5 Things You Need to Know About Muscle Soreness

Sore muscles are both a blessing and a curse of leading a fit lifestyle. It shows that you’re pushing yourself to new limits and building muscle mass, but then there’s that whole walking thing when your legs feel like they could possibly fall off at any moment.

It’s a bittersweet phenomenon, and there are actually a lot of myths surrounding being sore after a tough workout. (For example, an ice bath isn’t proven to enhance a quicker recovery post-workout, so you can go ahead and skip the ice cube-filled tub.)

Read on to discover five more important details to remember when it comes to sore muscles.

  1. How does it happen? When you exercise, tiny tears occur in the muscles fibers, and as they repair, inflammation and soreness can happen, according to Fitness Magazine. It’s completely normal and a sign that your muscles are growing and strengthening, but there is such thing as too sore, so listen to your body and don’t overwork it.
  2. How sore is too sore? If you’re unable to participate in your normal activities, like jogging or even pushing your grocery cart, without experiencing excruciating pain or discomfort, that’s a good sign that your muscles have gone beyond a normal level of soreness and into stress, instead. Your muscles work hard when you exercise, but if they’re pushed too far, they’ll push back in pain levels. As soon as regular activities become strenuous, take note and ease up on the workouts.
  3. What can help reduce pain from soreness? Fortunately, there are plenty of ways to decrease soreness. From proper hydration and nutrition to a five-minute post-workout cool down and active recovery: https://www.weider.com/blogs/news/the-importance-of-active-recovery-between-exercise-intervals (otherwise known as stretching between sets or taking walks on “days off” from the gym), there are several ways to expedite the muscle fiber healing process.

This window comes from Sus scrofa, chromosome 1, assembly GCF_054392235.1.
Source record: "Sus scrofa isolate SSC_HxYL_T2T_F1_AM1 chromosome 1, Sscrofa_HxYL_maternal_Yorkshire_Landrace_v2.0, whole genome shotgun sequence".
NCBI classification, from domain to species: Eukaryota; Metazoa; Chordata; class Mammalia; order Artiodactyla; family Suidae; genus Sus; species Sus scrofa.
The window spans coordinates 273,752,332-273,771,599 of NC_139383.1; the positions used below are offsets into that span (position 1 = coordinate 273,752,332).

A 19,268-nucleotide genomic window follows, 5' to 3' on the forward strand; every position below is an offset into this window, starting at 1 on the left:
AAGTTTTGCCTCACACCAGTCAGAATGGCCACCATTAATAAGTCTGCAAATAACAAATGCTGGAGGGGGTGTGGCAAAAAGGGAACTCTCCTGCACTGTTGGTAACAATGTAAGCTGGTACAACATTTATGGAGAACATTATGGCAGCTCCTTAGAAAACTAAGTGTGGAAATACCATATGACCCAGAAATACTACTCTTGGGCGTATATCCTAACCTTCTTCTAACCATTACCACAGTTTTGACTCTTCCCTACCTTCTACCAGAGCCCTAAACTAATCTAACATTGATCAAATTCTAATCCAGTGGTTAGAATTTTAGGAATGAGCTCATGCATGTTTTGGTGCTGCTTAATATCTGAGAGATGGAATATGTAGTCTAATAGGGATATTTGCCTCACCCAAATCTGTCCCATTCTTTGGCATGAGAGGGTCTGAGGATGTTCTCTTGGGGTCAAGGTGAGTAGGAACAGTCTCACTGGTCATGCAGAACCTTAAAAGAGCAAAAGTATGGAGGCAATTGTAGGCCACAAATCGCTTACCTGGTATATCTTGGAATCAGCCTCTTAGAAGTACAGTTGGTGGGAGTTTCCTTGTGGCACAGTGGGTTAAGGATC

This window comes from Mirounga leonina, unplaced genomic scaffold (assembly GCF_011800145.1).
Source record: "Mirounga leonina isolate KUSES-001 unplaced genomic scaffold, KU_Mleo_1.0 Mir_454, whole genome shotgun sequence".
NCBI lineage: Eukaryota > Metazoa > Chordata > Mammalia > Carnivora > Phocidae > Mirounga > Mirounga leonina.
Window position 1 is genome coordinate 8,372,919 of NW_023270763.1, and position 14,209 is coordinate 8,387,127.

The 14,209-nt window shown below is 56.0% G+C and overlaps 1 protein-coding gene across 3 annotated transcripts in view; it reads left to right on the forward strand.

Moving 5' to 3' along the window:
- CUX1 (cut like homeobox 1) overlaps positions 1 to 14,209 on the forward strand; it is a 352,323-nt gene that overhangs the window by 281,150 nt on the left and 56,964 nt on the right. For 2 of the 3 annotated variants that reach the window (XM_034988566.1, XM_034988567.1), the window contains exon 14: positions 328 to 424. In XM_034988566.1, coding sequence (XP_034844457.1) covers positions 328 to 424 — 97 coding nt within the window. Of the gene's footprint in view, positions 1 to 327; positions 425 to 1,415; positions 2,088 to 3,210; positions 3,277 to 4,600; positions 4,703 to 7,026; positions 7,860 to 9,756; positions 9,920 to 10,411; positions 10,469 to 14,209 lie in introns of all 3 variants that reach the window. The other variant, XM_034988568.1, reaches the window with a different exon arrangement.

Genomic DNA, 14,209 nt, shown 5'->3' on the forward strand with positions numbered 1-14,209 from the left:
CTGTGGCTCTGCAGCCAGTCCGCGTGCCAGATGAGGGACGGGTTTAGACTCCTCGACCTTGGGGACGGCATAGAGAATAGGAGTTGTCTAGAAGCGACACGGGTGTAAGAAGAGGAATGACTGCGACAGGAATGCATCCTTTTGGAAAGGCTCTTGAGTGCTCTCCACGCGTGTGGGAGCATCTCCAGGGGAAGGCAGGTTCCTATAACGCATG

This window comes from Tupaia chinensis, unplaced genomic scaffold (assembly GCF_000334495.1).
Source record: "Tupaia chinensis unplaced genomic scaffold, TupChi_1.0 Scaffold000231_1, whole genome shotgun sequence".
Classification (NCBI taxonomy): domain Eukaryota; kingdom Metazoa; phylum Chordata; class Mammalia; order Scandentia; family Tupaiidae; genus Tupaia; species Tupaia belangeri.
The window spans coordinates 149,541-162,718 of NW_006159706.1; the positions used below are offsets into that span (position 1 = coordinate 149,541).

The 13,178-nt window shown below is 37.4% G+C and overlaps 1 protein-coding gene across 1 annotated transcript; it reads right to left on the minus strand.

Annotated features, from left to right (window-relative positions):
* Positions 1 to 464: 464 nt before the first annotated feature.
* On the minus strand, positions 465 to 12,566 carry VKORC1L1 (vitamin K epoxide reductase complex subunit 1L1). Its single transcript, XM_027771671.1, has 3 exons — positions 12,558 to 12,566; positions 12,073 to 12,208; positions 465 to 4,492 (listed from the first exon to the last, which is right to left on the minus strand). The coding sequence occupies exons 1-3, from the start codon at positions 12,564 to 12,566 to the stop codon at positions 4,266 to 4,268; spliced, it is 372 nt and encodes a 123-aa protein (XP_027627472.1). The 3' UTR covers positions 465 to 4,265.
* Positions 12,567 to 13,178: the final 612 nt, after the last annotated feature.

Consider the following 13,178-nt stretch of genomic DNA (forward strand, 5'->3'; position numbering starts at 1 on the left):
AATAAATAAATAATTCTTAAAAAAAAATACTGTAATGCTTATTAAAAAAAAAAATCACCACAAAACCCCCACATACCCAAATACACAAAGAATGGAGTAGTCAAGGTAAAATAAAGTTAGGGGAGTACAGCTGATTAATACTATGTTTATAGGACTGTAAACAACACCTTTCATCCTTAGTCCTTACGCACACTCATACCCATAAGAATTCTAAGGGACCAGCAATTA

4. What if I’m not sore right away? It’s possible to experience soreness up to 36 hours after a tough workout, and this is called delayed onset muscle soreness, or DOMS. This type often occurs when you push yourself harder than normal or try a new exercise that is extra-challenging, most often in heavy-weight training. It’s nothing to be concerned about unless your soreness reaches that “too sore” level.
  5.  How do I know if I’m injured, or just very sore? A good buffer zone is two days of soreness. If you still feel tight, tender, or in real pain on day three, it might be best to rest and ease back in to your normal workout routine after a couple more days. (Of course, a visit to the doctor is also warranted if the pain lasts any longer, too.) Pushing yourself too much while the muscles are already vulnerable to injury could lead to serious consequences, like muscle pulls or tears.

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